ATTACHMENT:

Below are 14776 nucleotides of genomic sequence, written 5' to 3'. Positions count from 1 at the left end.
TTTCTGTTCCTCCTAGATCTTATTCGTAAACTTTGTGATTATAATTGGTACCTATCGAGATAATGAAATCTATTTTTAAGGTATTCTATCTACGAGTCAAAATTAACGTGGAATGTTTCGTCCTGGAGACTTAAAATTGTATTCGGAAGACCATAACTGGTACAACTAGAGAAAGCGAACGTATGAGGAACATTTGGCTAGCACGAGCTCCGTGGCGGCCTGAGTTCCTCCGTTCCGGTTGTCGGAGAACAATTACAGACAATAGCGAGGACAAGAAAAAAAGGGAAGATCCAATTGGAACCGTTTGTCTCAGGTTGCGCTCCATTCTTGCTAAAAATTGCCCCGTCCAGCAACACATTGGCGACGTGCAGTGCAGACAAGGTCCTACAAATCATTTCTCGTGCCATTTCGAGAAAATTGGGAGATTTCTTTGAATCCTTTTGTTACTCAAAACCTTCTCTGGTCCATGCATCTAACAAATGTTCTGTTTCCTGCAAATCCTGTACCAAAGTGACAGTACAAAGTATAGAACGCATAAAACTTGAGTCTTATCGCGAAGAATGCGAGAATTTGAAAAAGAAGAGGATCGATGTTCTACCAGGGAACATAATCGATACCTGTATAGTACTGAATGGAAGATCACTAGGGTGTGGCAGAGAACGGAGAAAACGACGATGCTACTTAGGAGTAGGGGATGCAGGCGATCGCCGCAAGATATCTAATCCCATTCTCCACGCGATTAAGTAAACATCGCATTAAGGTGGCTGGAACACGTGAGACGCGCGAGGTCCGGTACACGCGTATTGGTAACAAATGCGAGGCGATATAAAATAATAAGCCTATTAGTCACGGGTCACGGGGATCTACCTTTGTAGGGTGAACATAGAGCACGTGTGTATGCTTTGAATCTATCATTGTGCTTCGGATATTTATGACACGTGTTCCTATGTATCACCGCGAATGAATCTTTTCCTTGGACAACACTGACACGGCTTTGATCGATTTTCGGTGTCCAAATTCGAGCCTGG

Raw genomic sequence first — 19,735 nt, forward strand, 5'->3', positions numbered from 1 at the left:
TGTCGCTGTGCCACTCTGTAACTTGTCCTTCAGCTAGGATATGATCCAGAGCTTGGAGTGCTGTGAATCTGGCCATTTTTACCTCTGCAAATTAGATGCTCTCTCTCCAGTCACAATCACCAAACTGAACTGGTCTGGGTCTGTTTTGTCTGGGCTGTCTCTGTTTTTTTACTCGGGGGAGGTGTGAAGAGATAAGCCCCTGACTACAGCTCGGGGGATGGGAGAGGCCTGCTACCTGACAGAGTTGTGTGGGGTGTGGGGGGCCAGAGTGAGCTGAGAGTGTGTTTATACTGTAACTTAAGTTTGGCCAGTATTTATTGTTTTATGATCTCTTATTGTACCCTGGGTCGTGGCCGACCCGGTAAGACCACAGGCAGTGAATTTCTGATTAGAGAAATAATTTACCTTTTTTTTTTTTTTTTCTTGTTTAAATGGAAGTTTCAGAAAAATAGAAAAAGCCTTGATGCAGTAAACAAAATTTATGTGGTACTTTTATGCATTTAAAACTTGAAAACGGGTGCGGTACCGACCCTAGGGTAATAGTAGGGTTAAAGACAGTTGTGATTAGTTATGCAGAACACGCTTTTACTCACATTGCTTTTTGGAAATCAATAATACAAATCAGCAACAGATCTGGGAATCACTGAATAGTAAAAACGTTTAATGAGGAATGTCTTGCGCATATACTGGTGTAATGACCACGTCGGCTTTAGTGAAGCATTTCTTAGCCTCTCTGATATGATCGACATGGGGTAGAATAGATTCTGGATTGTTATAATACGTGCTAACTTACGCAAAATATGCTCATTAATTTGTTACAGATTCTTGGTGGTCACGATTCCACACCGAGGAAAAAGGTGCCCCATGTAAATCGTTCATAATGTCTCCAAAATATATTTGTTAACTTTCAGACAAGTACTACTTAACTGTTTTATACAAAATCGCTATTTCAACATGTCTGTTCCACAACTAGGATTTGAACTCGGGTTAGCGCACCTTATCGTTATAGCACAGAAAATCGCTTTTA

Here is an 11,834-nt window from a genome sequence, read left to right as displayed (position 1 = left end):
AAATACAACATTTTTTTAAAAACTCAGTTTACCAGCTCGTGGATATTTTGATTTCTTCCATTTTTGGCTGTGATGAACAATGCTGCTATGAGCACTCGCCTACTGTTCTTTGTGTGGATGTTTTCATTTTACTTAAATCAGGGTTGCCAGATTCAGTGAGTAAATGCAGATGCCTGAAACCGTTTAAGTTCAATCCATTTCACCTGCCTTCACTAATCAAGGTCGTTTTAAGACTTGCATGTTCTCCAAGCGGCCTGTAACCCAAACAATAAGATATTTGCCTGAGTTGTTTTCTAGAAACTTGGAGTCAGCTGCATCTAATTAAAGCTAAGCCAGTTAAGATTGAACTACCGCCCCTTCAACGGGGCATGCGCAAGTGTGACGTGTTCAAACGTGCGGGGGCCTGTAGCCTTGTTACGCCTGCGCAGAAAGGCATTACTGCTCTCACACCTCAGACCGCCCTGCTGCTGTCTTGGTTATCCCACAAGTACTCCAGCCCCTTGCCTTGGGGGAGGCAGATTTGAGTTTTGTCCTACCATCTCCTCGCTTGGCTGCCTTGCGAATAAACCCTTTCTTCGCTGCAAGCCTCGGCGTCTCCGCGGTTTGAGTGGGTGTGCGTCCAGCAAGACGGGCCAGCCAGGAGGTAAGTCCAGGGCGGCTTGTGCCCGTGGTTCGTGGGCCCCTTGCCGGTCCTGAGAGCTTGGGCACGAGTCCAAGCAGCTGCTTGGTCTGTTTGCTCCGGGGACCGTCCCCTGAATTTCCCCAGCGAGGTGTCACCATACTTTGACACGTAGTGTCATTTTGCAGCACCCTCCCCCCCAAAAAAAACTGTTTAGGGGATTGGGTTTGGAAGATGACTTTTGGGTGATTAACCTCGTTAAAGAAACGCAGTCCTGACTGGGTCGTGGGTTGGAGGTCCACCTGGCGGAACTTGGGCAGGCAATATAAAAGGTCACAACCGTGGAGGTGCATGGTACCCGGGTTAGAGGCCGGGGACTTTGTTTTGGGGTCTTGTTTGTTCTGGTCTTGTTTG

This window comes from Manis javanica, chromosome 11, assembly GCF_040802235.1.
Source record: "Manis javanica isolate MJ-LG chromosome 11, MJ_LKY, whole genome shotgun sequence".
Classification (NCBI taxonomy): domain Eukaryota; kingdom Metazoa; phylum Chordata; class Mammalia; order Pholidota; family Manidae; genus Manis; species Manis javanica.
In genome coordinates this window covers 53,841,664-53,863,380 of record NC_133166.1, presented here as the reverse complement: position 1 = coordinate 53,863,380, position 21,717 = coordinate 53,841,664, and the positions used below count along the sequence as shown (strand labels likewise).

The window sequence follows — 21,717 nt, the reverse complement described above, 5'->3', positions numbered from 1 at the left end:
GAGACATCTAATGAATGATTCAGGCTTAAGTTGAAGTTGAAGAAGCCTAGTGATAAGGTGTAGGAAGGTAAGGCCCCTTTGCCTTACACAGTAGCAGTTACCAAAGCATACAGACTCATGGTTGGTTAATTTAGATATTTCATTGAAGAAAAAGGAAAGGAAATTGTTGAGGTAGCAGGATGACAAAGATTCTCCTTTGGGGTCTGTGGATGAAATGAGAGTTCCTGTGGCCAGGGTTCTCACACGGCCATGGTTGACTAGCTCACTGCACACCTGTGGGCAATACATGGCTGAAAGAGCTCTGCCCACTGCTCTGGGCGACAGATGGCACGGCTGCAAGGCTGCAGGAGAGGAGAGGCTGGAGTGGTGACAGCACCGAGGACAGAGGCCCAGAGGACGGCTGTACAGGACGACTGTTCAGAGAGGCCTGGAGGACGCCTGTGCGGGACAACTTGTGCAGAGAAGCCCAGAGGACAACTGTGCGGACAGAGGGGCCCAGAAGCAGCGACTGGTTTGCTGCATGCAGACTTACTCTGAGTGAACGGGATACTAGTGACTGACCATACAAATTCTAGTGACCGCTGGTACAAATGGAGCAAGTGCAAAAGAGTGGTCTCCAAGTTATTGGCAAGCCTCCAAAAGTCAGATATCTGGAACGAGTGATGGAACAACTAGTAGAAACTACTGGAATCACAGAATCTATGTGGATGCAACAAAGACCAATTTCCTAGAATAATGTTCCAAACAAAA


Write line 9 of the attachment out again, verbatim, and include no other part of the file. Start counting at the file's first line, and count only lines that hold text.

Classification (NCBI taxonomy): domain Eukaryota; kingdom Metazoa; phylum Chordata; class Mammalia; order Pholidota; family Manidae; genus Manis; species Manis javanica.